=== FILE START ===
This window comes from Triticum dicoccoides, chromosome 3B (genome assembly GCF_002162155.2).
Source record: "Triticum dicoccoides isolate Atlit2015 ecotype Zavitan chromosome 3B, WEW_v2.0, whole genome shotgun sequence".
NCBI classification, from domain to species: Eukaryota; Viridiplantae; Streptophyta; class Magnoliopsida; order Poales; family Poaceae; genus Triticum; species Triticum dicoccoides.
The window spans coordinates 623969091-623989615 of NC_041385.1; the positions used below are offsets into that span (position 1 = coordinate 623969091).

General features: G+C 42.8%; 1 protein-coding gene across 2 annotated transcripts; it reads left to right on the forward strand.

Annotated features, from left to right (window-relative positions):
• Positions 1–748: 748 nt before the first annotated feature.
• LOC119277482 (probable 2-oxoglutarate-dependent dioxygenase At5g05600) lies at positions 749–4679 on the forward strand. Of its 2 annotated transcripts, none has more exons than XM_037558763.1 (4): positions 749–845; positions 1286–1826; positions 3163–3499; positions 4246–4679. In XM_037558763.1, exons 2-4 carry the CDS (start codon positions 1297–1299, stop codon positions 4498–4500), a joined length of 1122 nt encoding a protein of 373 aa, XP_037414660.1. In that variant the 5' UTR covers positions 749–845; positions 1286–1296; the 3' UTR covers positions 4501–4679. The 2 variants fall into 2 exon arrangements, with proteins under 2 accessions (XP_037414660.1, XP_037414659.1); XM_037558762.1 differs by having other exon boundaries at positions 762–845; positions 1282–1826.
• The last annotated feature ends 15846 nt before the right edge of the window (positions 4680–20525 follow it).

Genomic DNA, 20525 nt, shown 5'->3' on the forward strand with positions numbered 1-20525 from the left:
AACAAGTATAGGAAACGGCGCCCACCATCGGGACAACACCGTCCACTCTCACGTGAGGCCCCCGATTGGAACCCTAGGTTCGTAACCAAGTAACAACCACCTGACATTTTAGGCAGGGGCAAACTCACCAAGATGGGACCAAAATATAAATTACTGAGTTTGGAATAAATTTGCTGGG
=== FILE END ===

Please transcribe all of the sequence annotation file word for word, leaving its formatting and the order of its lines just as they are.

This window comes from Triticum dicoccoides, chromosome 3B (genome assembly GCF_002162155.2).
Source record: "Triticum dicoccoides isolate Atlit2015 ecotype Zavitan chromosome 3B, WEW_v2.0, whole genome shotgun sequence".
NCBI classification, from domain to species: Eukaryota; Viridiplantae; Streptophyta; class Magnoliopsida; order Poales; family Poaceae; genus Triticum; species Triticum dicoccoides.
The window spans coordinates 623969091-623989615 of NC_041385.1; the positions used below are offsets into that span (position 1 = coordinate 623969091).

General features: G+C 42.8%; 1 protein-coding gene across 2 annotated transcripts; it reads left to right on the forward strand.

Annotated features, from left to right (window-relative positions):
• Positions 1–748: 748 nt before the first annotated feature.
• LOC119277482 (probable 2-oxoglutarate-dependent dioxygenase At5g05600) lies at positions 749–4679 on the forward strand. Of its 2 annotated transcripts, none has more exons than XM_037558763.1 (4): positions 749–845; positions 1286–1826; positions 3163–3499; positions 4246–4679. In XM_037558763.1, exons 2-4 carry the CDS (start codon positions 1297–1299, stop codon positions 4498–4500), a joined length of 1122 nt encoding a protein of 373 aa, XP_037414660.1. In that variant the 5' UTR covers positions 749–845; positions 1286–1296; the 3' UTR covers positions 4501–4679. The 2 variants fall into 2 exon arrangements, with proteins under 2 accessions (XP_037414660.1, XP_037414659.1); XM_037558762.1 differs by having other exon boundaries at positions 762–845; positions 1282–1826.
• The last annotated feature ends 15846 nt before the right edge of the window (positions 4680–20525 follow it).

Genomic DNA, 20525 nt, shown 5'->3' on the forward strand with positions numbered 1-20525 from the left:
AACAAGTATAGGAAACGGCGCCCACCATCGGGACAACACCGTCCACTCTCACGTGAGGCCCCCGATTGGAACCCTAGGTTCGTAACCAAGTAACAACCACCTGACATTTTAGGCAGGGGCAAACTCACCAAGATGGGACCAAAATATAAATTACTGAGTTTGGAATAAATTTGCTGGG